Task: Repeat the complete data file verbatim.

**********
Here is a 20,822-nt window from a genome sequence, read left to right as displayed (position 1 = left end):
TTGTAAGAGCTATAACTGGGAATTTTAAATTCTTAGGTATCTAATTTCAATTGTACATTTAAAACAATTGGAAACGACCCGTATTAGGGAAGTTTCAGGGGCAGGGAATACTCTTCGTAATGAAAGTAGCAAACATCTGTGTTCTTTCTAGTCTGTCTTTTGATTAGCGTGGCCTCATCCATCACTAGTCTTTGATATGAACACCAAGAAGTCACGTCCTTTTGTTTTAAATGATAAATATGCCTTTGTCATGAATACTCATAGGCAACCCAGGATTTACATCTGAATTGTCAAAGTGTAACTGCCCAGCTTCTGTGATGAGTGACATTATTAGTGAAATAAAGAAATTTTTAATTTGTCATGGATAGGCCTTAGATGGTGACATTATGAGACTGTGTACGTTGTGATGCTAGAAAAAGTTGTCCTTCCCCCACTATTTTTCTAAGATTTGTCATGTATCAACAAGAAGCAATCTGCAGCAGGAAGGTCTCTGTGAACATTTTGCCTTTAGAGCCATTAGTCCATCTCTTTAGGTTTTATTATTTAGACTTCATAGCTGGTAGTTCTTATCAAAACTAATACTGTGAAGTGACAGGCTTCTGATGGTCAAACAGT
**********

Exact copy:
Here is a 20,822-nt window from a genome sequence, read left to right as displayed (position 1 = left end):
TTGTAAGAGCTATAACTGGGAATTTTAAATTCTTAGGTATCTAATTTCAATTGTACATTTAAAACAATTGGAAACGACCCGTATTAGGGAAGTTTCAGGGGCAGGGAATACTCTTCGTAATGAAAGTAGCAAACATCTGTGTTCTTTCTAGTCTGTCTTTTGATTAGCGTGGCCTCATCCATCACTAGTCTTTGATATGAACACCAAGAAGTCACGTCCTTTTGTTTTAAATGATAAATATGCCTTTGTCATGAATACTCATAGGCAACCCAGGATTTACATCTGAATTGTCAAAGTGTAACTGCCCAGCTTCTGTGATGAGTGACATTATTAGTGAAATAAAGAAATTTTTAATTTGTCATGGATAGGCCTTAGATGGTGACATTATGAGACTGTGTACGTTGTGATGCTAGAAAAAGTTGTCCTTCCCCCACTATTTTTCTAAGATTTGTCATGTATCAACAAGAAGCAATCTGCAGCAGGAAGGTCTCTGTGAACATTTTGCCTTTAGAGCCATTAGTCCATCTCTTTAGGTTTTATTATTTAGACTTCATAGCTGGTAGTTCTTATCAAAACTAATACTGTGAAGTGACAGGCTTCTGATGGTCAAACAGT